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    ABSTRACT: Background The underlying mechanisms of carcinogenesis and gender disparity in hepatitis B virus (HBV)-induced hepatocellular carcinoma (HCC) remain unclear. Recently, we reported a novel HCC-related W4P/R mutation in the large surface protein (LHB) of HBV genotype C, which was found exclusively in male HCC patients.MethodsLHB sequences from a carrier (wild type; WT) and W4P variant LHB sequence from an HCC patient were cloned and used to generate NIH3T3 and Huh7 cell lines. Cell proliferation and in vitro tumorigenicity were assessed by cell growth and transformation assays. Male and female nude mice were injected with the cells to determine in vivo tumorigenicity. To confirm the effect of estrogen in W4P-mediated tumorigenicity, male mice were injected with estrogen and challenged with W4P-expressing cells. The serum levels of different cytokines from the mouse model and patients were analyzed by ELISA. A critical role of interleukin (IL)-6 signaling in W4P-mediated tumorigenicity was tested by inhibition of Jak2.ResultsAlthough both WT and W4P variant LHBs enhanced cell proliferation by regulating the cell cycle and facilitated cell colony formation, the W4P variant demonstrated significantly higher activity. NIH3T3 cells expressing variant LHB, but not the WT, induced tumor in a nude mouse model. Tumor masses produced by variant LHB were significantly larger in male than female mice, and significantly reduced by estrogen. IL-6, but not tumor necrosis factor-¿, was elevated in male mice harboring W4P-induced tumor, and was reduced by estrogen. IL-6 levels of HCC patients with the W4P variant were significantly higher than those of patients with WT LHB. W4P LHB induced higher production of IL-6 than WT LHB in cell lines, and the level was reduced by estrogen. The ability to reduce cell proliferation and colony formation of W4P LHB was hampered by inhibition of IL-6 signaling.Conclusions This study suggests that the W4P mutation during the natural course of chronic hepatitis B infection may contribute to HCC development, particularly in male patients, in an IL-6-dependent manner.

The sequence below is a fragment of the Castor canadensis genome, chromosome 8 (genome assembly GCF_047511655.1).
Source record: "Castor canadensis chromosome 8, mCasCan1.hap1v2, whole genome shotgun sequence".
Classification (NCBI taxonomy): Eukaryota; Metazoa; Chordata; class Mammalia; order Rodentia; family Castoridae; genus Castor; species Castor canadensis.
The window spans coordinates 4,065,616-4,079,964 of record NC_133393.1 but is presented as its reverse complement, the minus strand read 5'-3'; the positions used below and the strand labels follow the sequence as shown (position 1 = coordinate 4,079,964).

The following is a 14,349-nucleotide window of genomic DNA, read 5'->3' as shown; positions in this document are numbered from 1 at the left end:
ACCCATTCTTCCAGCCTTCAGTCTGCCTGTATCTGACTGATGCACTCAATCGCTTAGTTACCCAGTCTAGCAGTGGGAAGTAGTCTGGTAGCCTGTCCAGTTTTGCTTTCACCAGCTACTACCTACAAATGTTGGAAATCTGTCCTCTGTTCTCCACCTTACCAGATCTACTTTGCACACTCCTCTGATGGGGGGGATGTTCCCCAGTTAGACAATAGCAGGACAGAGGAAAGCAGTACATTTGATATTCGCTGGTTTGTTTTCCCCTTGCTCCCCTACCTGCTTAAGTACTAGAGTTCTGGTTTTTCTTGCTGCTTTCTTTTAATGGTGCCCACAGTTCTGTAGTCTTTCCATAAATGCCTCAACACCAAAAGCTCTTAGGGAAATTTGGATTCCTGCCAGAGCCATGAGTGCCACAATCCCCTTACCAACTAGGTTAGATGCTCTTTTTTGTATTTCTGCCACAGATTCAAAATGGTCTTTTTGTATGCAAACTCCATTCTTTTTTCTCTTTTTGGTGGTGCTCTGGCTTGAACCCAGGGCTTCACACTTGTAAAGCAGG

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    ABSTRACT: Hepatocellular carcinoma (HCC), a highly malignant disease and the third leading cause of all cancer mortalities worldwide, often responses poorly to current treatments and results in dismal outcomes due to frequent chemoresistance and tumor relapse. The heterogeneity of HCC is an important attribute of the disease. It is the outcome of many factors, including the cross-talk between tumor cells within the tumor microenvironment and the acquisition and accumulation of genetic and epigenetic alterations in tumor cells. In addition, there is accumulating evidence in recent years to show that the malignancy of HCC can be attributed partly to the presence of cancer stem cell (CSC). CSCs are capable to self-renew, differentiate and initiate tumor formation. The regulation of the stem cell-like properties by several important signaling pathways have been found to endow the tumor cells with an increased level of tumorigenicity, chemoresistance, and metastatic ability. In this review, we will discuss the recent findings on hepatic CSCs, with special emphasis on their putative origins, relationship with hepatitis viruses, regulatory signaling networks, tumor microenvironment, and how these factors control the stemness of hepatic CSCs. We will also discuss some novel therapeutic strategies targeted at hepatic CSCs for combating HCC and perspectives of future investigation.


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May 28, 2014